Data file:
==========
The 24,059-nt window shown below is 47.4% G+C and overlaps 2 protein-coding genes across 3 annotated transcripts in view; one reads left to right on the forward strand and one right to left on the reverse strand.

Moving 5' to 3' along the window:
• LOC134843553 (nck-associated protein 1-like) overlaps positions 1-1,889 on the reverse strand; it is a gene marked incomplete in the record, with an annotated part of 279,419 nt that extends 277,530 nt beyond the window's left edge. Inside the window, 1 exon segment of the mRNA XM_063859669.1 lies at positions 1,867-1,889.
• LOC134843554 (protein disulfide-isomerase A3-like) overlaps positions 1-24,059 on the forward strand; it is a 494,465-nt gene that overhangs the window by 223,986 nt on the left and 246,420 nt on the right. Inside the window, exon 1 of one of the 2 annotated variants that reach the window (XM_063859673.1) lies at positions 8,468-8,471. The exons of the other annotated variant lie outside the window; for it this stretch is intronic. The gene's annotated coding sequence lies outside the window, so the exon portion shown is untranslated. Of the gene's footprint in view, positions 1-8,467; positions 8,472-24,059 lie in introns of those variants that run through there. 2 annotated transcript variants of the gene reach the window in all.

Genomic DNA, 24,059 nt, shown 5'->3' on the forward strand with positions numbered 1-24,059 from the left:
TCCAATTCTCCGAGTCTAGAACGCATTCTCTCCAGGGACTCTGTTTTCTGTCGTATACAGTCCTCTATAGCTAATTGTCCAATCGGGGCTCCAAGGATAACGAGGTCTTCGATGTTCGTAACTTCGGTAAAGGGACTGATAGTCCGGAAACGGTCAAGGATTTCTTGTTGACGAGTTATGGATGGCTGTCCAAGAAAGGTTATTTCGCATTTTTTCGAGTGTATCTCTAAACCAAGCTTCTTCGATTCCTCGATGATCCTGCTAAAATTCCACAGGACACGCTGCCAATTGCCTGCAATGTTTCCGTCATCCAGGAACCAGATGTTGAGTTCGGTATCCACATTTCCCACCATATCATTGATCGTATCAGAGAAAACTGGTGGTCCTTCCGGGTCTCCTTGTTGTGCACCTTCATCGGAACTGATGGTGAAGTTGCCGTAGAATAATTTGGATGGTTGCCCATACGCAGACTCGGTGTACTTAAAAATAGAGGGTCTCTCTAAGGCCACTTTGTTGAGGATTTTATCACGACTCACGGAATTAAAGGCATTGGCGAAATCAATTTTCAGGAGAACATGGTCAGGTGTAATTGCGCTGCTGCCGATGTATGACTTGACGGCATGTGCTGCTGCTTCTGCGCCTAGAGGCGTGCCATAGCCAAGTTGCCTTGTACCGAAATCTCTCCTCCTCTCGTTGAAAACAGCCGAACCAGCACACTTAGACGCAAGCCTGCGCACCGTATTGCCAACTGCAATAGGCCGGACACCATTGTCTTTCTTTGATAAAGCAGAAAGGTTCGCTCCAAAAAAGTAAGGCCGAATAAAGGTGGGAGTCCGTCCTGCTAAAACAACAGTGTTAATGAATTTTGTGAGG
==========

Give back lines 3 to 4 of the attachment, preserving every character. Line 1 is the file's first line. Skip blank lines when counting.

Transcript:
• LOC134843553 (nck-associated protein 1-like) overlaps positions 1-1,889 on the reverse strand; it is a gene marked incomplete in the record, with an annotated part of 279,419 nt that extends 277,530 nt beyond the window's left edge. Inside the window, 1 exon segment of the mRNA XM_063859669.1 lies at positions 1,867-1,889.
• LOC134843554 (protein disulfide-isomerase A3-like) overlaps positions 1-24,059 on the forward strand; it is a 494,465-nt gene that overhangs the window by 223,986 nt on the left and 246,420 nt on the right. Inside the window, exon 1 of one of the 2 annotated variants that reach the window (XM_063859673.1) lies at positions 8,468-8,471. The exons of the other annotated variant lie outside the window; for it this stretch is intronic. The gene's annotated coding sequence lies outside the window, so the exon portion shown is untranslated. Of the gene's footprint in view, positions 1-8,467; positions 8,472-24,059 lie in introns of those variants that run through there. 2 annotated transcript variants of the gene reach the window in all.